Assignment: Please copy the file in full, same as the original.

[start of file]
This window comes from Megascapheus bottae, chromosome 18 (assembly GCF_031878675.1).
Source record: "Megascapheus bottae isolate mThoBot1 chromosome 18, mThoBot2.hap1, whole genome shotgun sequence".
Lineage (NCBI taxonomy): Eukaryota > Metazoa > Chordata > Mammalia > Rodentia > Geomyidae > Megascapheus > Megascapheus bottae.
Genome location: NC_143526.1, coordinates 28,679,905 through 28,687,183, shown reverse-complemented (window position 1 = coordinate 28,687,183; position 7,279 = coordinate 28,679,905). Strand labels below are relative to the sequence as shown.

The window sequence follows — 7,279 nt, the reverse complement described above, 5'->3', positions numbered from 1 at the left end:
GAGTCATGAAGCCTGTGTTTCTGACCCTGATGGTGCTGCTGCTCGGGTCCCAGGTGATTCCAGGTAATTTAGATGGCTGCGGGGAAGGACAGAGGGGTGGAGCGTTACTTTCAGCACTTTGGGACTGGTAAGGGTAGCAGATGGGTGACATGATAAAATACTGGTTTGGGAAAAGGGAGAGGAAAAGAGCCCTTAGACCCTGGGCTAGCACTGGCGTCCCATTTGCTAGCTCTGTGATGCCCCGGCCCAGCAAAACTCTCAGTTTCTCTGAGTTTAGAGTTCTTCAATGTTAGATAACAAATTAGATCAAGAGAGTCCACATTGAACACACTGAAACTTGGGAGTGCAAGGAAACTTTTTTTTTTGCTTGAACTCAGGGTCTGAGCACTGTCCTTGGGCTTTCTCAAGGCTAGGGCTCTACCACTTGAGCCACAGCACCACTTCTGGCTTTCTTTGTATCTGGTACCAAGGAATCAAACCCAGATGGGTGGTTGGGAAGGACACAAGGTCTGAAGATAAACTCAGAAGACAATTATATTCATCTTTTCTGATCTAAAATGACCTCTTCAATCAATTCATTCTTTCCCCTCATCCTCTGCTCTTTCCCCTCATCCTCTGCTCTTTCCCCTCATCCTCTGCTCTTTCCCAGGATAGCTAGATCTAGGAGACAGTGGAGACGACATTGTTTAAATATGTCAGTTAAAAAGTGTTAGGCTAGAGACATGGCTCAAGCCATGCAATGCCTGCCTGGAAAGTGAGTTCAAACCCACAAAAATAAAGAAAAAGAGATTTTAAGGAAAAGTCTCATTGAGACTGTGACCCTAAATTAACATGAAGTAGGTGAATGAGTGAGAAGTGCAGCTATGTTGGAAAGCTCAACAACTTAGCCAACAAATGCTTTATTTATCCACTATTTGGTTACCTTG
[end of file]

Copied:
This window comes from Megascapheus bottae, chromosome 18 (assembly GCF_031878675.1).
Source record: "Megascapheus bottae isolate mThoBot1 chromosome 18, mThoBot2.hap1, whole genome shotgun sequence".
Lineage (NCBI taxonomy): Eukaryota > Metazoa > Chordata > Mammalia > Rodentia > Geomyidae > Megascapheus > Megascapheus bottae.
Genome location: NC_143526.1, coordinates 28,679,905 through 28,687,183, shown reverse-complemented (window position 1 = coordinate 28,687,183; position 7,279 = coordinate 28,679,905). Strand labels below are relative to the sequence as shown.

The window sequence follows — 7,279 nt, the reverse complement described above, 5'->3', positions numbered from 1 at the left end:
GAGTCATGAAGCCTGTGTTTCTGACCCTGATGGTGCTGCTGCTCGGGTCCCAGGTGATTCCAGGTAATTTAGATGGCTGCGGGGAAGGACAGAGGGGTGGAGCGTTACTTTCAGCACTTTGGGACTGGTAAGGGTAGCAGATGGGTGACATGATAAAATACTGGTTTGGGAAAAGGGAGAGGAAAAGAGCCCTTAGACCCTGGGCTAGCACTGGCGTCCCATTTGCTAGCTCTGTGATGCCCCGGCCCAGCAAAACTCTCAGTTTCTCTGAGTTTAGAGTTCTTCAATGTTAGATAACAAATTAGATCAAGAGAGTCCACATTGAACACACTGAAACTTGGGAGTGCAAGGAAACTTTTTTTTTTGCTTGAACTCAGGGTCTGAGCACTGTCCTTGGGCTTTCTCAAGGCTAGGGCTCTACCACTTGAGCCACAGCACCACTTCTGGCTTTCTTTGTATCTGGTACCAAGGAATCAAACCCAGATGGGTGGTTGGGAAGGACACAAGGTCTGAAGATAAACTCAGAAGACAATTATATTCATCTTTTCTGATCTAAAATGACCTCTTCAATCAATTCATTCTTTCCCCTCATCCTCTGCTCTTTCCCCTCATCCTCTGCTCTTTCCCCTCATCCTCTGCTCTTTCCCAGGATAGCTAGATCTAGGAGACAGTGGAGACGACATTGTTTAAATATGTCAGTTAAAAAGTGTTAGGCTAGAGACATGGCTCAAGCCATGCAATGCCTGCCTGGAAAGTGAGTTCAAACCCACAAAAATAAAGAAAAAGAGATTTTAAGGAAAAGTCTCATTGAGACTGTGACCCTAAATTAACATGAAGTAGGTGAATGAGTGAGAAGTGCAGCTATGTTGGAAAGCTCAACAACTTAGCCAACAAATGCTTTATTTATCCACTATTTGGTTACCTTG